Three men accused of terror group membership fight extradition

From the Bradford newspaper the Telegraph and Argus

Three men alleged to be key members of an Islamic State-affiliated terror group that plotted to execute attacks across Europe and kidnap diplomats are fighting extradition from Britain.

Bakr Hamad, Zana Rahim and Awat Hamasalih held senior positions in Rawti Shax, a “trans-national, radical and fundamentalist group”, whose purpose was to carry out violent acts in the West, it is claimed.

Via cells in Britain, Italy, Germany, Greece, Sweden, Finland and Norway, as well as Middle Eastern nations, it aimed to “intimidate the population and to put pressure on public powers and international organisations”, according to prosecutors.

The Sunni-Kurdish group’s primary objective was to overthrow the government of Kurdistan and establish a caliphate alongside Islamic State (IS) territory in Syria. But when its leader, Mullah Krekar, was arrested and jailed in Norway in 2012, it prompted the group to draw up plans to kidnap and hold dignitaries, including the British ambassador, to barter for his release.

Hamad, 38, of Kingston-upon-Hull, Rahim, 32, of Derby and Hamasalih, 38, of Birmingham, were arrested last Thursday as part of coordinated raids across Europe led by the Italian authorities. The trio appeared in custody at Westminster Magistrates’ Court where prosecutor Daniel Sternberg, representing the Italian authorities, described the alleged threat posed by the group.

He said: “The organisation aimed to establish caliphate in Iraqi Kurdistan and sought to establish cells in Europe to share and disseminate jihadi material and to participate in jihad in Iraq and Syria together with Islamic State and Al Nusra.” 

The organisation was structured with secrecy at its core and its members communicated online through a “virtual headquarters” called KurduIslam, the court heard.Mr Sternberg continued: “It drew up plans to carry out violent actions against European and Western targets to intimidate the population and to put pressure on public powers and international organisations.”

Hamad, of All Saints Street, Kingston-upon-Hull, Rahim, of Curzon Street, Derby and Hamasalih, of Finchley Road, Birmingham, all denied consent for extradition at an earlier hearing.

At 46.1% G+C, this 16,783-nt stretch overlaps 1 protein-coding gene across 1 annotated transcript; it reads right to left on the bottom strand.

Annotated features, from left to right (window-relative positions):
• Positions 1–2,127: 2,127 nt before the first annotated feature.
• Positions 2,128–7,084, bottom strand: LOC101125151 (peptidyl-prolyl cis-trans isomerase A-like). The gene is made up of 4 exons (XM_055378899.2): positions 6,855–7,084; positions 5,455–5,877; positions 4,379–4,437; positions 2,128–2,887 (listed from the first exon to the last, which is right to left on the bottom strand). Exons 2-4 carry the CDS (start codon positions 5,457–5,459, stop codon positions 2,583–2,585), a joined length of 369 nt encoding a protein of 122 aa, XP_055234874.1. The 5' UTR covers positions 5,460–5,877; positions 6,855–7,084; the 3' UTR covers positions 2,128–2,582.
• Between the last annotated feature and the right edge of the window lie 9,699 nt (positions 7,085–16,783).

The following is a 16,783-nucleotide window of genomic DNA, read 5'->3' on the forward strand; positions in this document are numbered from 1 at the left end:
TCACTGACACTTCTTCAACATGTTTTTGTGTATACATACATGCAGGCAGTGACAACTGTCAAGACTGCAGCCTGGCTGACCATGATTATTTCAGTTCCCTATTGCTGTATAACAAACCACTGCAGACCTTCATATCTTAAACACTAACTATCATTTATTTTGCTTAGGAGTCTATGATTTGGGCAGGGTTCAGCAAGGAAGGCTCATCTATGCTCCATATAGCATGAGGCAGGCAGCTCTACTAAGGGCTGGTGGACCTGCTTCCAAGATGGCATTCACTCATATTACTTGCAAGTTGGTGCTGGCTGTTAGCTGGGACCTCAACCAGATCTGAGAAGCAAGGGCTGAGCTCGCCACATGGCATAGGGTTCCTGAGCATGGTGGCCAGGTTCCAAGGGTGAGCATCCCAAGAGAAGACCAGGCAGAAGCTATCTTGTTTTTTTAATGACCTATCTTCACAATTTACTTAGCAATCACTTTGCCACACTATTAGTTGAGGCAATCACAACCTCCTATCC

Mr Sternberg described Rahim as a “leading man” of Rawti Shax, an offshoot of the Kurdish-Iraqi jihadist network Ansar al-Islam. “He is the son-in-law of Krekar and is described as a close collaborator in the direction of the organisation,” he said, adding he often acted as the group’s spokesman and an “administrator” in its chatrooms. Rahim headed the group’s “press and distribution committee” charged with disseminating the leader’s orders and propaganda which he also appeared in, it was said.

The material was smuggled out of the Norwegian prison by family members and visitors, although Rahim was also a trusted conduit for passing sensitive information on to the leader, the court heard. Various financial matters were part of Rahim’s job description in the network, as was protecting the security of its chatroom, the court heard.

He added Rawti Shax also discussed ways of waging violent jihad in Scandinavia in 2012. An Italian member of the cell claimed Krekar had told him the organisation was “ready to bring missiles to Norway to carry out jihad,” the court heard.

Italian prosecutors issued European Arrest Warrants for alleged terrorist activity that began in 2011 and continued until last week’s arrests. If their extradition is approved by Senior District Judge Howard Riddle they will be sent to answer charges of conspiracy to commit international terrorism or subverting democracy.